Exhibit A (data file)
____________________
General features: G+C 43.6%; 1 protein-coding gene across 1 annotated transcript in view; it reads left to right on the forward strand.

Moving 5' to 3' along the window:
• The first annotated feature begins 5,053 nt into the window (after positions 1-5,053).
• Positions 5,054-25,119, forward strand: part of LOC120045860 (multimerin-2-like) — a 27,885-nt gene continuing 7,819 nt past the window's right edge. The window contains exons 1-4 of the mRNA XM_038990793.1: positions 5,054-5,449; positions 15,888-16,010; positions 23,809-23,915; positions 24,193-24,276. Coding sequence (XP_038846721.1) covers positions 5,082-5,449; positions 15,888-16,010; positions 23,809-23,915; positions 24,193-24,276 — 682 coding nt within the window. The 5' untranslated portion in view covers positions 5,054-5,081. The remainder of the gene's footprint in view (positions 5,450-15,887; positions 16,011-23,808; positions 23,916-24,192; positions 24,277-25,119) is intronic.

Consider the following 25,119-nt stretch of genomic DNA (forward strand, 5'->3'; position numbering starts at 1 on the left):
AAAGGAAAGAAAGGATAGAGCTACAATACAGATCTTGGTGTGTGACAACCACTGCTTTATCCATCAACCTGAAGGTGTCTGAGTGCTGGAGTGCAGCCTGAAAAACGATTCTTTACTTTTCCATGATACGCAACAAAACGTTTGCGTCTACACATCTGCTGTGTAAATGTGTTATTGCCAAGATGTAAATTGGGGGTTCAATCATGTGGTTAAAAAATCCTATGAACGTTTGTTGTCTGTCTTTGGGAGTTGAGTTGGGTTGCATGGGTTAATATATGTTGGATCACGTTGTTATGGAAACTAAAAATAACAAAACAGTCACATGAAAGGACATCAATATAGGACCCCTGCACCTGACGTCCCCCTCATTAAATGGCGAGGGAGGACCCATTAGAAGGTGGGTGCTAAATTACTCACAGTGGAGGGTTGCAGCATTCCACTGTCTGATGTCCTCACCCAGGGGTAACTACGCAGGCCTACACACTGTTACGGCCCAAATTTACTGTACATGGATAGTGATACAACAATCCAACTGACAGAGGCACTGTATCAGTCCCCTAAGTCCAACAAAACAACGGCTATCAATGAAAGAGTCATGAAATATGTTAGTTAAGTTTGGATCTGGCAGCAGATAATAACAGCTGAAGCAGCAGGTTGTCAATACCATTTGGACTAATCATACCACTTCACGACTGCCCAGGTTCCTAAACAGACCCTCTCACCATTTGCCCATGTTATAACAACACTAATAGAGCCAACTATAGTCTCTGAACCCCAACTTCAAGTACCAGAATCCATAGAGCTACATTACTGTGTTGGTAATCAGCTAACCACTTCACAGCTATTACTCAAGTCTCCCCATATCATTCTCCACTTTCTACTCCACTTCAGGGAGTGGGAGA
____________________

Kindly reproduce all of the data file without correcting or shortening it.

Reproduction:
General features: G+C 43.6%; 1 protein-coding gene across 1 annotated transcript in view; it reads left to right on the forward strand.

Moving 5' to 3' along the window:
• The first annotated feature begins 5,053 nt into the window (after positions 1-5,053).
• Positions 5,054-25,119, forward strand: part of LOC120045860 (multimerin-2-like) — a 27,885-nt gene continuing 7,819 nt past the window's right edge. The window contains exons 1-4 of the mRNA XM_038990793.1: positions 5,054-5,449; positions 15,888-16,010; positions 23,809-23,915; positions 24,193-24,276. Coding sequence (XP_038846721.1) covers positions 5,082-5,449; positions 15,888-16,010; positions 23,809-23,915; positions 24,193-24,276 — 682 coding nt within the window. The 5' untranslated portion in view covers positions 5,054-5,081. The remainder of the gene's footprint in view (positions 5,450-15,887; positions 16,011-23,808; positions 23,916-24,192; positions 24,277-25,119) is intronic.

Consider the following 25,119-nt stretch of genomic DNA (forward strand, 5'->3'; position numbering starts at 1 on the left):
AAAGGAAAGAAAGGATAGAGCTACAATACAGATCTTGGTGTGTGACAACCACTGCTTTATCCATCAACCTGAAGGTGTCTGAGTGCTGGAGTGCAGCCTGAAAAACGATTCTTTACTTTTCCATGATACGCAACAAAACGTTTGCGTCTACACATCTGCTGTGTAAATGTGTTATTGCCAAGATGTAAATTGGGGGTTCAATCATGTGGTTAAAAAATCCTATGAACGTTTGTTGTCTGTCTTTGGGAGTTGAGTTGGGTTGCATGGGTTAATATATGTTGGATCACGTTGTTATGGAAACTAAAAATAACAAAACAGTCACATGAAAGGACATCAATATAGGACCCCTGCACCTGACGTCCCCCTCATTAAATGGCGAGGGAGGACCCATTAGAAGGTGGGTGCTAAATTACTCACAGTGGAGGGTTGCAGCATTCCACTGTCTGATGTCCTCACCCAGGGGTAACTACGCAGGCCTACACACTGTTACGGCCCAAATTTACTGTACATGGATAGTGATACAACAATCCAACTGACAGAGGCACTGTATCAGTCCCCTAAGTCCAACAAAACAACGGCTATCAATGAAAGAGTCATGAAATATGTTAGTTAAGTTTGGATCTGGCAGCAGATAATAACAGCTGAAGCAGCAGGTTGTCAATACCATTTGGACTAATCATACCACTTCACGACTGCCCAGGTTCCTAAACAGACCCTCTCACCATTTGCCCATGTTATAACAACACTAATAGAGCCAACTATAGTCTCTGAACCCCAACTTCAAGTACCAGAATCCATAGAGCTACATTACTGTGTTGGTAATCAGCTAACCACTTCACAGCTATTACTCAAGTCTCCCCATATCATTCTCCACTTTCTACTCCACTTCAGGGAGTGGGAGA